Business Irish

Friday 15 December 2017

Ballymore's UK profits down as revenues soar

Sean Mulryan
Sean Mulryan

Gordon Deegan

Pre-tax profits at the UK arm of Sean Mulryan's Ballymore Developments last year decreased by 37pc to £88.3m (€103.4m) as revenues soared.

New accounts just filed by Ballymore Properties Holdings show that the business recorded the £88.3m pre-tax profit as revenues increased more than five fold, going from £99.29m to £555.16m (€650m) in the 12 months to the end of March 2016.

The directors state that the sharp increase in revenues reflects a significant increase in the sales of residential units in the year.

Ballymore founder, Sean Mulryan, recently circulated a note to employees stating that the business had exited Nama having repaid €3.2bn in gross debt to the State agency since 2010.

Mr Mulryan described the debt repayments of €3.6bn over a six-year period as "a staggering achievement".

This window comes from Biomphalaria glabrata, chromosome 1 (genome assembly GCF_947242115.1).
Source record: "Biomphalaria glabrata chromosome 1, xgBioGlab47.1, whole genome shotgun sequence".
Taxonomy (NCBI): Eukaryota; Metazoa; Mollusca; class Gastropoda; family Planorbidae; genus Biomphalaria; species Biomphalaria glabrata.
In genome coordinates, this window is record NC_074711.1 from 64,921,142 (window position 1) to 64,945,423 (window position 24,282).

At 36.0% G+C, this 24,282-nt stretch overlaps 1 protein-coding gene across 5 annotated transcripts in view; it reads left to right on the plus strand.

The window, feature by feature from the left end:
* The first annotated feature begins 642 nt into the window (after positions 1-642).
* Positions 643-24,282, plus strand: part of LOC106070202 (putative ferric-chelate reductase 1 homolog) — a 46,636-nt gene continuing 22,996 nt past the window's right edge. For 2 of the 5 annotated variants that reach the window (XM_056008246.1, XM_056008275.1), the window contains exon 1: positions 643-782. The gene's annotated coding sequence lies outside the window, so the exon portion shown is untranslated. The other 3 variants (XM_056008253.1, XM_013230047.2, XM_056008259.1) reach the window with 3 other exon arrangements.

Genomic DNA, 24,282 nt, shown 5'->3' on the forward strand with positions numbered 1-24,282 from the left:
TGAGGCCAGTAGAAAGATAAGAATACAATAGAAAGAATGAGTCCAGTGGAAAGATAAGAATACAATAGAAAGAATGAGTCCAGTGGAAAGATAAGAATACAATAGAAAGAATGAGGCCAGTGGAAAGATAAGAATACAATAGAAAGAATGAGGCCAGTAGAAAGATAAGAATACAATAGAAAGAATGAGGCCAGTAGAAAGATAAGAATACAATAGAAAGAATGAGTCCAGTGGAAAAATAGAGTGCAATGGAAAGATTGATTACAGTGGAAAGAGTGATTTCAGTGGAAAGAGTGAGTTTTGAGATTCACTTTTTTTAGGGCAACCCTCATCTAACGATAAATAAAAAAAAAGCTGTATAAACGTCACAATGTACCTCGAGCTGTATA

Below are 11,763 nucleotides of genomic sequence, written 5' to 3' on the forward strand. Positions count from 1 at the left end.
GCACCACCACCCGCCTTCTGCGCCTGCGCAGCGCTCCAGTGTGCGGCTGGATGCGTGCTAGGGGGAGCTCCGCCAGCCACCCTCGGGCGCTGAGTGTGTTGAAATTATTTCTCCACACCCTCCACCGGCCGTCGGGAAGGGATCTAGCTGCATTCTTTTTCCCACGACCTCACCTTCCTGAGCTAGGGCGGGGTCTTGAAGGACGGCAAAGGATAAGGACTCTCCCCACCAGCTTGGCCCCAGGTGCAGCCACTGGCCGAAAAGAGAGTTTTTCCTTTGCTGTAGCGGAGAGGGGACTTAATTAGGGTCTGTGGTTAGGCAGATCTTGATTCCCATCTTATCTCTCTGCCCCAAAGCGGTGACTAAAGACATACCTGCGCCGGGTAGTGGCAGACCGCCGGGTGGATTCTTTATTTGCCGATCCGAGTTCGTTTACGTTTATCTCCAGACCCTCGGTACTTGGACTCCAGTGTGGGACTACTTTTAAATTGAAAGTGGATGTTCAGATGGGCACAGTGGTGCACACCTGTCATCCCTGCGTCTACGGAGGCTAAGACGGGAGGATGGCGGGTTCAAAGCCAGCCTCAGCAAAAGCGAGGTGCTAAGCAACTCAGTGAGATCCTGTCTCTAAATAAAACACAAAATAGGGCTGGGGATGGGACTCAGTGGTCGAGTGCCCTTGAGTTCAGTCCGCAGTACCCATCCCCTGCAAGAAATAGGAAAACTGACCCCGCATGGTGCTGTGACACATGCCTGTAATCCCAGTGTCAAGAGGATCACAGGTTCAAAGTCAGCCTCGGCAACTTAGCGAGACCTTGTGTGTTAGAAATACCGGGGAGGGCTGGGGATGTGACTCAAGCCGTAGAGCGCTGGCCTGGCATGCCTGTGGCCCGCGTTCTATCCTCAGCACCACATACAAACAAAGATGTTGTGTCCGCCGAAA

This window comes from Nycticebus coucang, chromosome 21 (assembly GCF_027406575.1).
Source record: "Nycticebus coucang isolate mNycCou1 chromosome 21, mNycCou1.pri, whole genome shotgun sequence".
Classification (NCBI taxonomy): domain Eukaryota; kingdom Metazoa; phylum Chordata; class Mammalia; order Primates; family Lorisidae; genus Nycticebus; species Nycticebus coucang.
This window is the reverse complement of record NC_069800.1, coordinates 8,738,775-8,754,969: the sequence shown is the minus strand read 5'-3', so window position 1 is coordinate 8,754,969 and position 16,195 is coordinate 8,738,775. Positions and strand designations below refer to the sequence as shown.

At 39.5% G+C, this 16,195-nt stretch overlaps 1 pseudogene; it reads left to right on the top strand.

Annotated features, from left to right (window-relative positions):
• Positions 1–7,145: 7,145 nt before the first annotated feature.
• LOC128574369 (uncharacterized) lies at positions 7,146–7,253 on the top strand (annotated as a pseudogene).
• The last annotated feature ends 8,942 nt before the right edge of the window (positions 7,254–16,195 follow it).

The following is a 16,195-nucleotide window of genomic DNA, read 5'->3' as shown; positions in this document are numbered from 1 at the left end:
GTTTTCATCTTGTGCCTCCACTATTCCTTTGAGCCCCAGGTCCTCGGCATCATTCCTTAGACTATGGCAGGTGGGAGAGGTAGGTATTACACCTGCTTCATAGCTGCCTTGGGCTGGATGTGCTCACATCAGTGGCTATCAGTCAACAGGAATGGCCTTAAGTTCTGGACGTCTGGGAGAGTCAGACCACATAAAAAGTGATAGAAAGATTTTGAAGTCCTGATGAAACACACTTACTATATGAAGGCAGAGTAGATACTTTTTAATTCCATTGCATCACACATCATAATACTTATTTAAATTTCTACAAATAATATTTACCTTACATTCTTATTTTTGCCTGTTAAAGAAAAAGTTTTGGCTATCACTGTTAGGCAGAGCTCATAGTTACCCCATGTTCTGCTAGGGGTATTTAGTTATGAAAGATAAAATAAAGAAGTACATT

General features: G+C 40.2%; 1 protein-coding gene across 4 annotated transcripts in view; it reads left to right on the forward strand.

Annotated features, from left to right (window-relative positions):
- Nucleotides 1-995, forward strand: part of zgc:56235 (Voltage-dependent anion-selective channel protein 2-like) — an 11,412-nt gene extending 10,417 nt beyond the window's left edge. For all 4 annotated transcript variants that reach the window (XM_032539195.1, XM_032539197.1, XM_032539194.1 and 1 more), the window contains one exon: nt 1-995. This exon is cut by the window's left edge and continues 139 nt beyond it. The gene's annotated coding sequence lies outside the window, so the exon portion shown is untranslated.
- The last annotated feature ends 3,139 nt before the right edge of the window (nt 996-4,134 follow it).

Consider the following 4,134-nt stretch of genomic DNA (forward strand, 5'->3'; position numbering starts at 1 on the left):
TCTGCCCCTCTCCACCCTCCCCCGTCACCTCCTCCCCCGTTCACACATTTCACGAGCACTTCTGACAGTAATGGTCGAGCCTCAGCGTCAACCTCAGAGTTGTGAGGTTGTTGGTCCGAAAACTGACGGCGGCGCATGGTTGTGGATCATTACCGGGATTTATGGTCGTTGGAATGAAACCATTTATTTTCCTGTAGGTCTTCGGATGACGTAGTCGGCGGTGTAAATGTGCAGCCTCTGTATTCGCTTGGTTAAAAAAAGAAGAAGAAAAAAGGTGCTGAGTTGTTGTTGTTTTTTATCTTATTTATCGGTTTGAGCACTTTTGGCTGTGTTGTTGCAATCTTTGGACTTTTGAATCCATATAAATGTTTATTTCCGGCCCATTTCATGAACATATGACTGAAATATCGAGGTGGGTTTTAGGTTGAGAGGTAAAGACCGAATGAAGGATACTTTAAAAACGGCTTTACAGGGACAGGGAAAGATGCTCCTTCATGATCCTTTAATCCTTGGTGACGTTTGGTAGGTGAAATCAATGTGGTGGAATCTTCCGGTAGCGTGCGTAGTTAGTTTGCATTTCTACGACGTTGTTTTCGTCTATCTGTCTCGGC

The report attached to the UK firm's results for the 12 months to the end of March state that, during the year, the wider Ballymore group repaid £675m (€790m) of Nama debt.

The £141.8m (€166m) pre-tax profit from the prior year arose chiefly from a £50m profit that came from restructuring of the group's interest in a joint arrangement.

The lower profit last year is also explained by £32.5m (€38m) paid in interest charges, compared to £1.9m under that heading in the prior year.

Addressing the issue of Brexit in their report, the directors state that while some uncertainty is expected in markets following the Brexit referendum result, they believe that the economic fundamentals are positive for London.

The current financial year looks to be even more buoyant for the Ballymore UK firm. The directors state that sales completions of its Embassy Gardens Phase 1, Providence Tower and London City Island Phase 1 have commenced and the vast majority of residential and commercial unit sales in these three developments are forecast to complete in the 2017/18 financial year.

The accounts disclose that at the end of March, the group's shareholder deficit totalled £514m (€602m), while its total debt amounted to £729.7m (€854m).

Irish Independent

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